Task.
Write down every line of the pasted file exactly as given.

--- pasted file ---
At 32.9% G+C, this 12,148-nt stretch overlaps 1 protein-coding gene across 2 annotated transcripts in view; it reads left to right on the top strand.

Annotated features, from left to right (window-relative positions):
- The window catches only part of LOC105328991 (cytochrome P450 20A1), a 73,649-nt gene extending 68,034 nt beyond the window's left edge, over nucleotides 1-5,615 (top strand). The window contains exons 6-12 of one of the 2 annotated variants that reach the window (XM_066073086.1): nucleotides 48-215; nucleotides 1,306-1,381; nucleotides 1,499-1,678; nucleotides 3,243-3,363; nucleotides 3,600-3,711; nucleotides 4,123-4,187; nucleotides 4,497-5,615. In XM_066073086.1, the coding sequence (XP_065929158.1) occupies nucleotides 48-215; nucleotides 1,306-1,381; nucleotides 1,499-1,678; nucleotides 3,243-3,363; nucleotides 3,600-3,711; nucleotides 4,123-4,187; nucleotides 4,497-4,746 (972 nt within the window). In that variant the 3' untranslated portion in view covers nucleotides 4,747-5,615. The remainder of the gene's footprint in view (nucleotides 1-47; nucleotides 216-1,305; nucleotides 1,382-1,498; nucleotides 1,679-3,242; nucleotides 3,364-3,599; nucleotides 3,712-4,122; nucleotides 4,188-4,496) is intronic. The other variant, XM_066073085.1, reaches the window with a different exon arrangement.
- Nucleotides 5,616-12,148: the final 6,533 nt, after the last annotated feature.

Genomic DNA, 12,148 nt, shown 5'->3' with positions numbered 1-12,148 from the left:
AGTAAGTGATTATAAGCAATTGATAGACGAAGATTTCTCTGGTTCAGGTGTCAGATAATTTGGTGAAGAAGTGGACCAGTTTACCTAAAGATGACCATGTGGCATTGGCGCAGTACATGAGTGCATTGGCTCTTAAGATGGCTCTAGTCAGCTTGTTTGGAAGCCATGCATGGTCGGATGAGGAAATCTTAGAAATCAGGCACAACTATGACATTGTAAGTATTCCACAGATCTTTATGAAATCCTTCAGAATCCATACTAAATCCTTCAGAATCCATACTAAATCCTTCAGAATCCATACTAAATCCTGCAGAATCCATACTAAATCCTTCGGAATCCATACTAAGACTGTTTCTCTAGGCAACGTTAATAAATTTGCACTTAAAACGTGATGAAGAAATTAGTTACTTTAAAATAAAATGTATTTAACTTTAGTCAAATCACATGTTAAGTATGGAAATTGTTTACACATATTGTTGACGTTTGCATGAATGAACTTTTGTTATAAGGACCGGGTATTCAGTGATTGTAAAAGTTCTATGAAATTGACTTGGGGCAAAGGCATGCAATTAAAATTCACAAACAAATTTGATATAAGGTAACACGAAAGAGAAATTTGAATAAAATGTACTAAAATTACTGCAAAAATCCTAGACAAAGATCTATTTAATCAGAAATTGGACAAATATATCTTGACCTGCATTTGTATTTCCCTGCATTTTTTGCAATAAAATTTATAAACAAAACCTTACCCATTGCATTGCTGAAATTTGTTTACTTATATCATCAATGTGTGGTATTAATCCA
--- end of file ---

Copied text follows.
At 32.9% G+C, this 12,148-nt stretch overlaps 1 protein-coding gene across 2 annotated transcripts in view; it reads left to right on the top strand.

Annotated features, from left to right (window-relative positions):
- The window catches only part of LOC105328991 (cytochrome P450 20A1), a 73,649-nt gene extending 68,034 nt beyond the window's left edge, over nucleotides 1-5,615 (top strand). The window contains exons 6-12 of one of the 2 annotated variants that reach the window (XM_066073086.1): nucleotides 48-215; nucleotides 1,306-1,381; nucleotides 1,499-1,678; nucleotides 3,243-3,363; nucleotides 3,600-3,711; nucleotides 4,123-4,187; nucleotides 4,497-5,615. In XM_066073086.1, the coding sequence (XP_065929158.1) occupies nucleotides 48-215; nucleotides 1,306-1,381; nucleotides 1,499-1,678; nucleotides 3,243-3,363; nucleotides 3,600-3,711; nucleotides 4,123-4,187; nucleotides 4,497-4,746 (972 nt within the window). In that variant the 3' untranslated portion in view covers nucleotides 4,747-5,615. The remainder of the gene's footprint in view (nucleotides 1-47; nucleotides 216-1,305; nucleotides 1,382-1,498; nucleotides 1,679-3,242; nucleotides 3,364-3,599; nucleotides 3,712-4,122; nucleotides 4,188-4,496) is intronic. The other variant, XM_066073085.1, reaches the window with a different exon arrangement.
- Nucleotides 5,616-12,148: the final 6,533 nt, after the last annotated feature.

Genomic DNA, 12,148 nt, shown 5'->3' with positions numbered 1-12,148 from the left:
AGTAAGTGATTATAAGCAATTGATAGACGAAGATTTCTCTGGTTCAGGTGTCAGATAATTTGGTGAAGAAGTGGACCAGTTTACCTAAAGATGACCATGTGGCATTGGCGCAGTACATGAGTGCATTGGCTCTTAAGATGGCTCTAGTCAGCTTGTTTGGAAGCCATGCATGGTCGGATGAGGAAATCTTAGAAATCAGGCACAACTATGACATTGTAAGTATTCCACAGATCTTTATGAAATCCTTCAGAATCCATACTAAATCCTTCAGAATCCATACTAAATCCTTCAGAATCCATACTAAATCCTGCAGAATCCATACTAAATCCTTCGGAATCCATACTAAGACTGTTTCTCTAGGCAACGTTAATAAATTTGCACTTAAAACGTGATGAAGAAATTAGTTACTTTAAAATAAAATGTATTTAACTTTAGTCAAATCACATGTTAAGTATGGAAATTGTTTACACATATTGTTGACGTTTGCATGAATGAACTTTTGTTATAAGGACCGGGTATTCAGTGATTGTAAAAGTTCTATGAAATTGACTTGGGGCAAAGGCATGCAATTAAAATTCACAAACAAATTTGATATAAGGTAACACGAAAGAGAAATTTGAATAAAATGTACTAAAATTACTGCAAAAATCCTAGACAAAGATCTATTTAATCAGAAATTGGACAAATATATCTTGACCTGCATTTGTATTTCCCTGCATTTTTTGCAATAAAATTTATAAACAAAACCTTACCCATTGCATTGCTGAAATTTGTTTACTTATATCATCAATGTGTGGTATTAATCCA